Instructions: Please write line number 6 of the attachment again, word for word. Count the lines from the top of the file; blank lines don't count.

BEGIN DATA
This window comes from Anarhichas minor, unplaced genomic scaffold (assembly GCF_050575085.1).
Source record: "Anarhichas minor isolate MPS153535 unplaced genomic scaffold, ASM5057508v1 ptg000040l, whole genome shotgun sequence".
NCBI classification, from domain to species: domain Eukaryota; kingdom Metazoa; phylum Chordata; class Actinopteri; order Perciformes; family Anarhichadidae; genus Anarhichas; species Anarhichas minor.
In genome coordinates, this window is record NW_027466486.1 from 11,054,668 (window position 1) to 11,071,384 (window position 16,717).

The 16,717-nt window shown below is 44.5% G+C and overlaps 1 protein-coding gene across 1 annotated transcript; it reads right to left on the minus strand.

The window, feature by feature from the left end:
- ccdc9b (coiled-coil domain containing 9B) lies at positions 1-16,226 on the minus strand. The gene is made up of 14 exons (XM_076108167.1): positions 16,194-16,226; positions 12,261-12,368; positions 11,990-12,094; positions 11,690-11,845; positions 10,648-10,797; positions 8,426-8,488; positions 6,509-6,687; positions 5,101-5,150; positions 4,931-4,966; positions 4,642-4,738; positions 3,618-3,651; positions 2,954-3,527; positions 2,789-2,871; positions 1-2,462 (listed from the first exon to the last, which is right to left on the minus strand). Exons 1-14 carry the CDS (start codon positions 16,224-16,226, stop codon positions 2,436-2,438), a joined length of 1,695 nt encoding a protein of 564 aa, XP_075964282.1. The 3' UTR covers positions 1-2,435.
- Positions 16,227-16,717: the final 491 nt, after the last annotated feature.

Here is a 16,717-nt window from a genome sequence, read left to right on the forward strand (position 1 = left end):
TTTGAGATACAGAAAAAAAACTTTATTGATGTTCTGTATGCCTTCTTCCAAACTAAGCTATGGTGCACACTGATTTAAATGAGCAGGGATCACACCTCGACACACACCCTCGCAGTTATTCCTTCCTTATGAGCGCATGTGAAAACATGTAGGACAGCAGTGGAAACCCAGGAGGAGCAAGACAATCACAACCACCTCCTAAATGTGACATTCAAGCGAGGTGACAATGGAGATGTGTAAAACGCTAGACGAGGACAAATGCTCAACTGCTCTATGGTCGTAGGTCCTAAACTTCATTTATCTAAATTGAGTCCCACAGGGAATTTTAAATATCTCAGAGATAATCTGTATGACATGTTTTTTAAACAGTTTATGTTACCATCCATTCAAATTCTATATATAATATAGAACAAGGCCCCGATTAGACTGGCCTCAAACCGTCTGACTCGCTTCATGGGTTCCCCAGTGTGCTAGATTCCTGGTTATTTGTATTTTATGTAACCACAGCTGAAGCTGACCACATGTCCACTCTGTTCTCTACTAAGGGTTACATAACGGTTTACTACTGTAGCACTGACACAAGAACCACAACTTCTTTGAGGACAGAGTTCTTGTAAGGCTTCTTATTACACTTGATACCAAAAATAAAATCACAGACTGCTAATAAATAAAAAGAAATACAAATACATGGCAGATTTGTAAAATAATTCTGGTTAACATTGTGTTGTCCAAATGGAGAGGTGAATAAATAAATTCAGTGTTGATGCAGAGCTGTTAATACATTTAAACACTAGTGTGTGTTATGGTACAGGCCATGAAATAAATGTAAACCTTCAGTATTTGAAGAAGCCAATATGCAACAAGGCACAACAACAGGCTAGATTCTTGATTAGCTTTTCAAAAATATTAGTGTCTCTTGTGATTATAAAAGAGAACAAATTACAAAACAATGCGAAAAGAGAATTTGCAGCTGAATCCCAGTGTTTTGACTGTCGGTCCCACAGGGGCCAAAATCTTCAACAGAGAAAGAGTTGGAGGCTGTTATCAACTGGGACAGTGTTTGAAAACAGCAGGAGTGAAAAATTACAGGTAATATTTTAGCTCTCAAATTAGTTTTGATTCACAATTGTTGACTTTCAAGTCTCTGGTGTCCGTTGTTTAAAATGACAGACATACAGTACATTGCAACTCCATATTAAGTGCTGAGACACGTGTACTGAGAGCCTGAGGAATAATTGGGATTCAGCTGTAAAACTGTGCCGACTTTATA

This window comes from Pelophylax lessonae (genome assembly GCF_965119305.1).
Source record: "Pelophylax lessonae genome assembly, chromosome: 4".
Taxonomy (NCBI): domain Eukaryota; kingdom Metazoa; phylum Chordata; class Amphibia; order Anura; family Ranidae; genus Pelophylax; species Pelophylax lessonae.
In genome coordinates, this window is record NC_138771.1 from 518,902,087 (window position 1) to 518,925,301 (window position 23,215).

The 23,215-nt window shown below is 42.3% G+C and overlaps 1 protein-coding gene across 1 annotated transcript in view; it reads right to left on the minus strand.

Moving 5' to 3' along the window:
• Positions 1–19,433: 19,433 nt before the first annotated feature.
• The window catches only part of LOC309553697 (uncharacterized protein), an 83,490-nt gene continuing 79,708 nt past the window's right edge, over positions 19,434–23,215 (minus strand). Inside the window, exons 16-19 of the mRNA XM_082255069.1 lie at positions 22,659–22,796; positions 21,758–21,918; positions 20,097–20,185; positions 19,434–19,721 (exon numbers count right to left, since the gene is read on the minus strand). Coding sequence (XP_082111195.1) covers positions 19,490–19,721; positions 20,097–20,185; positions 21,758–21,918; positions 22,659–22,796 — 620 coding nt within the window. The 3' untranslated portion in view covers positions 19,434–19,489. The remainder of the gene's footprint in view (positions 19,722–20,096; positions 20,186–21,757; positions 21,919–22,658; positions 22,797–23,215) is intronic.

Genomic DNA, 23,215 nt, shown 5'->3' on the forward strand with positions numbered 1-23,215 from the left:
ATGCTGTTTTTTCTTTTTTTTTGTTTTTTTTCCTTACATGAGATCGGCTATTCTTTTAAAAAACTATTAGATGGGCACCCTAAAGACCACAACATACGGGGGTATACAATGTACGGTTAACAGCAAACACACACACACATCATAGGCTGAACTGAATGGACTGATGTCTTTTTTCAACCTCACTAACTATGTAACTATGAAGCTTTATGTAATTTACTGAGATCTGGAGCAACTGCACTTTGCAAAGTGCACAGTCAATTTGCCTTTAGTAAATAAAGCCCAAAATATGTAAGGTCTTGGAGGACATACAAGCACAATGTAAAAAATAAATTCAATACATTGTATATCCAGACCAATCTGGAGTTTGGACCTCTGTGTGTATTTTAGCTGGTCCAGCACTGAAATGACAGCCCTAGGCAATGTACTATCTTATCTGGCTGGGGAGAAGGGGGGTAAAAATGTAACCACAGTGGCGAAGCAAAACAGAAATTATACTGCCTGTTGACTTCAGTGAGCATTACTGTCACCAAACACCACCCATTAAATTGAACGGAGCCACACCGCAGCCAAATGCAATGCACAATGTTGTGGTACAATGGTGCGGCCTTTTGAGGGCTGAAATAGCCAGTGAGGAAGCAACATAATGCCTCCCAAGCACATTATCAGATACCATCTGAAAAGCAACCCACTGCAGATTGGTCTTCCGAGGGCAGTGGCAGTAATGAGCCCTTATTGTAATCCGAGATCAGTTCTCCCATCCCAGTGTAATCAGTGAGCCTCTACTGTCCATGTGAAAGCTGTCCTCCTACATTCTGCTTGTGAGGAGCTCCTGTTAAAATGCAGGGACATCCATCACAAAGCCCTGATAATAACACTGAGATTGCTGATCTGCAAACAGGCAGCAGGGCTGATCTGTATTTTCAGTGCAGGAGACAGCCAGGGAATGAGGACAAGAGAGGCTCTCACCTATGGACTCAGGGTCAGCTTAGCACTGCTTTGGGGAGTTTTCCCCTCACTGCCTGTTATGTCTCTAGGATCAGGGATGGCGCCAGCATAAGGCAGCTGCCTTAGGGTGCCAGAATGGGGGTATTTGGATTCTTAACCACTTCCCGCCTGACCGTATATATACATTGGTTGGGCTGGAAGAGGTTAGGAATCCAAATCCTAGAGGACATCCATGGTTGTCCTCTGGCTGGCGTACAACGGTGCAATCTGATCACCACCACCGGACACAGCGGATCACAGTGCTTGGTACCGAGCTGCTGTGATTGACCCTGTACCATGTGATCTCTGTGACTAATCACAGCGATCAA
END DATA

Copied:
The window, feature by feature from the left end: